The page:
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RENEE MONTAGNE, HOST:

Let's turn now to China, where the real estate market has been booming. A three-bedroom apartment in Shanghai overlooking the river can run more than three million dollars. But that's beginning to change. In recent months, real estate sales have slowed around the country. The slide comes as the world's most dynamic economy grapples with other challenges, including massive local government debt and slowing growth. NPR's Frank Langfitt reports from Shanghai.

UNIDENTIFIED WOMAN: (Foreign language spoken)

UNIDENTIFIED GROUP: (Foreign language spoken)

FRANK LANGFITT, BYLINE: This was the scene earlier this week at a real estate developer's office here. About a hundred angry homebuyers converged on China Vanke, one of the nation's biggest property firms. The protesters recently bought new apartments only to see their value quickly plummet.

(SOUNDBITE OF CHANTING PROTESTERS)

LANGFITT: Vanke, which refused to talk for this story, posted guards in green camouflage at the front gate. Homebuyers recently overran other Vanke offices in Shanghai and Beijing.

A woman, surname Sun, who protested at this week's peaceful demonstration, bought a Vanke apartment in August.

SUN: (Through Translator) The price was about $280,000. The price now is a bit more than $200,000.

LANGFITT: A fellow protester, surnamed Ling, said the company sold apartments then slashed prices to attract new buyers and generate cash. Ling says the price of her apartment fell $60,000 - or more than a quarter of its value - in just a few months.

LING: (Through Translator) Right now, I'm really furious with Vanke. I can't accept losing $60,000 because my parents contributed some of that money - and later, I'll have to pay them back

LANGFITT: Real estate analysts say demonstrations like this one are a sign of where China's property market is headed. In a word: down. Vanke reported home sales volume in November was 26 percent lower than the month before.

Cai Weimin, who runs a real estate think-tank in Shanghai, made a prediction for the coming year.

CAI WEIMIN: (Through Translator) On average, I think first tier cities like Shanghai will see house prices drop by 15 to 20 percent. Prices in second, third and fourth tier cities - that don't have home purchase limits - will fall by at least 20 percent.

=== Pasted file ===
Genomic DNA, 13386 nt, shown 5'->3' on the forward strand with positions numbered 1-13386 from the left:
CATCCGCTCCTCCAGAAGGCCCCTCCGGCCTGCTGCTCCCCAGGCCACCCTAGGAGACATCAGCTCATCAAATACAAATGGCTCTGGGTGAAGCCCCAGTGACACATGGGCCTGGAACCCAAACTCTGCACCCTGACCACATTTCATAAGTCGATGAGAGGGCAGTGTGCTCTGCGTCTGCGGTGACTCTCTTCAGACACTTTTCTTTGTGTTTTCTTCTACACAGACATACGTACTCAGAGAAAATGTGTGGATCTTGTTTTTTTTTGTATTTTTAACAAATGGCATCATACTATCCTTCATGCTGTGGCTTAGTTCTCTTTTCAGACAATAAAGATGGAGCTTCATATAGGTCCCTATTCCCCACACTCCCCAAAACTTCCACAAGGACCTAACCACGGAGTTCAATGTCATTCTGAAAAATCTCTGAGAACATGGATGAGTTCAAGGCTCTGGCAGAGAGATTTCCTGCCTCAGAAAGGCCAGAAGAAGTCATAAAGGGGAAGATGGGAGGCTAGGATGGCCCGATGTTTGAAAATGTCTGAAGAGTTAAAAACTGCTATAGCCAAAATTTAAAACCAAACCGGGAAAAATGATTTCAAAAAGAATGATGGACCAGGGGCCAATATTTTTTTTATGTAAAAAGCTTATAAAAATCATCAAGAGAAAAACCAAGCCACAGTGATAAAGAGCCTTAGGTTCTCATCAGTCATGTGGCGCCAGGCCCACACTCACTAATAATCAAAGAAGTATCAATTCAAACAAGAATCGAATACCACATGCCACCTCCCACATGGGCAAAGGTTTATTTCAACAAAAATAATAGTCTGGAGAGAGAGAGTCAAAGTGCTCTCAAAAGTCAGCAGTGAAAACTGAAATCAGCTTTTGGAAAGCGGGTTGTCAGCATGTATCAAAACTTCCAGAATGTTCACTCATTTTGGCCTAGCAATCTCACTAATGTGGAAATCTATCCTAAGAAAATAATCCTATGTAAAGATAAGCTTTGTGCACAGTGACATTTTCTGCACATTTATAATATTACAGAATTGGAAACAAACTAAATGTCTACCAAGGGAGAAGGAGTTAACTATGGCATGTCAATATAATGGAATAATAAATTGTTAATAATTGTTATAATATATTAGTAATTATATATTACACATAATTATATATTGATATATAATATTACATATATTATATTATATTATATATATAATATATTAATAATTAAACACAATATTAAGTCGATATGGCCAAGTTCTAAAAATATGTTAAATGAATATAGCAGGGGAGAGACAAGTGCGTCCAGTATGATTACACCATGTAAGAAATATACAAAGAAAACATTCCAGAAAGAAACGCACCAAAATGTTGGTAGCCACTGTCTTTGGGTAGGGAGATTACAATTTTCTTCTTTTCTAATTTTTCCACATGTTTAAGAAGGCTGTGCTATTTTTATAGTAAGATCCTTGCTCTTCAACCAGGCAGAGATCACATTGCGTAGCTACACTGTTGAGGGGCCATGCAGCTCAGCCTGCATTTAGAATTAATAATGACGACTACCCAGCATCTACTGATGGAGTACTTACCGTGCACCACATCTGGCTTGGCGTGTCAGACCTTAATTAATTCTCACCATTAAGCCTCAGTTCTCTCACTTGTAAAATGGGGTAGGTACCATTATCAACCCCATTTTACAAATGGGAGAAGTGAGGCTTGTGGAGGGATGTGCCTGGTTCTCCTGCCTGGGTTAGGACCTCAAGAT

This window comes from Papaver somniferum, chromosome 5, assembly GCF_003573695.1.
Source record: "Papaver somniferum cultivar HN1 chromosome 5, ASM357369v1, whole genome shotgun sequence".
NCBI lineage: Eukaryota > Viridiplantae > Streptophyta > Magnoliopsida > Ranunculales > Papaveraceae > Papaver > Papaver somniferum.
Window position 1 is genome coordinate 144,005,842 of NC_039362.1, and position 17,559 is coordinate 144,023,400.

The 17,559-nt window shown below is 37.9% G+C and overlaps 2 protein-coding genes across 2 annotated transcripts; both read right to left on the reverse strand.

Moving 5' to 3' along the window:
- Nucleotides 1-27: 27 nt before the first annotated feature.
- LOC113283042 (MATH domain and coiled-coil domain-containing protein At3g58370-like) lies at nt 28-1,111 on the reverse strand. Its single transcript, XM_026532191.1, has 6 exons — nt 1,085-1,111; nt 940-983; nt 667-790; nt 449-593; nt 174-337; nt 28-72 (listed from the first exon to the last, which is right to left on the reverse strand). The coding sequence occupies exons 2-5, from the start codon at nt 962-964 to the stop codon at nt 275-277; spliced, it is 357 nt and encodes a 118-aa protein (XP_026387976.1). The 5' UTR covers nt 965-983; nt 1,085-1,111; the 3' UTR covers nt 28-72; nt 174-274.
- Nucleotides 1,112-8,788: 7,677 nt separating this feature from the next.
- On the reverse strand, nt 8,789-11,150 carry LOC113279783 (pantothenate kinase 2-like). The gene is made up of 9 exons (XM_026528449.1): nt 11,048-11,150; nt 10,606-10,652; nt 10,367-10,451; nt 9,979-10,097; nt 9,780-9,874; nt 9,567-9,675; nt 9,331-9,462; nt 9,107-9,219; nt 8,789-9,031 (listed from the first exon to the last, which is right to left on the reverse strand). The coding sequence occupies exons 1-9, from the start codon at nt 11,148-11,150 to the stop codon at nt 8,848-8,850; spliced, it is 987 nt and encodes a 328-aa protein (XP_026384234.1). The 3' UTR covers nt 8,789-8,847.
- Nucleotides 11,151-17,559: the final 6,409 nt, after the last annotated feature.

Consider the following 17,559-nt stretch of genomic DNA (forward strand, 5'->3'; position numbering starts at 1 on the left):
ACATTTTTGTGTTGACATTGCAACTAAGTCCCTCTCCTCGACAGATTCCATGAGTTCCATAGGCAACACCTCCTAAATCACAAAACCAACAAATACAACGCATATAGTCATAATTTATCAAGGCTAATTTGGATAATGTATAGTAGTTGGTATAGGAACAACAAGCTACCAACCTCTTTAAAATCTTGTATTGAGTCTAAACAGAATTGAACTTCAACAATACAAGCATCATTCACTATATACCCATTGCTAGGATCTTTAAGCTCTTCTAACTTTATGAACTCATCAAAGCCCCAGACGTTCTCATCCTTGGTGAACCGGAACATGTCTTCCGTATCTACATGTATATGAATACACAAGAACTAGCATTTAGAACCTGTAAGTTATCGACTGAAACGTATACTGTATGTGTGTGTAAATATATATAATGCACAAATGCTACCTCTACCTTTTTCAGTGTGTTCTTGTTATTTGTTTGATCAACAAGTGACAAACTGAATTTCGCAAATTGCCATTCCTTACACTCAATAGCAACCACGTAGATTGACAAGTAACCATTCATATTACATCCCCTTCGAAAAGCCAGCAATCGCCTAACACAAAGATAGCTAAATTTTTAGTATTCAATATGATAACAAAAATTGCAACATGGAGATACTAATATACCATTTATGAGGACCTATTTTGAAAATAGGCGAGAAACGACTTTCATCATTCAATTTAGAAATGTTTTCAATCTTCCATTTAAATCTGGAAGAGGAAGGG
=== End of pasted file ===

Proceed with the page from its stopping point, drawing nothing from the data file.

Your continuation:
LANGFITT: So far, the decline has been driven by Chinese government policies designed to deflate a housing bubble. The government has increased down payment requirements and limited the number of homes people can buy. Most don't expect the market to collapse. But given the slowing growth of China's economy and its exports, there's anxiety.

Cai says a steeper price drop would affect everyone from steel manufacturers to furniture makers.

CAI: (Through Translator) Real estate is a locomotive industry that leads at least 58 other industries. Once the real estate market shrinks, these domestic-demand-related industries will be affected. Doomsday probably won't come true in 2012, but for the Chinese economy, 2012 will be a very tough year.

LANGFITT: China has avoided economic downturns in the past with massive stimulus spending. Beginning in 2008, the government spent trillions of dollars to cushion the blow from the global financial crisis.

Ma Ji says some of that government stimulus money was diverted into real estate and pumped up property prices. Ma is senior marketing manager with Gemdale, a Chinese development company.

MA JI: (Through Translator) As for how stimulus money got into the hands of individual speculators, we have no way to know. But it is certain that investors got stimulus money through the government, state-owned companies or banks.

LANGFITT: Ma says many developers can probably manage some drop in prices. But he worries others won't be able to make loan payments. Ma expects bankruptcies to begin hitting this spring.

MA: (Through Translator) As for how many, I can't give you a percentage, but I am sure that some developers will go bankrupt.

LANGFITT: The timing of all this is not good. The United States and Europe continue to grapple with debt, and they're hoping China remains strong and stable. But as the recent slide in real estate here suggests, the world's second-largest economy faces a challenging year ahead.

Frank Langfitt, NPR News, Shanghai.

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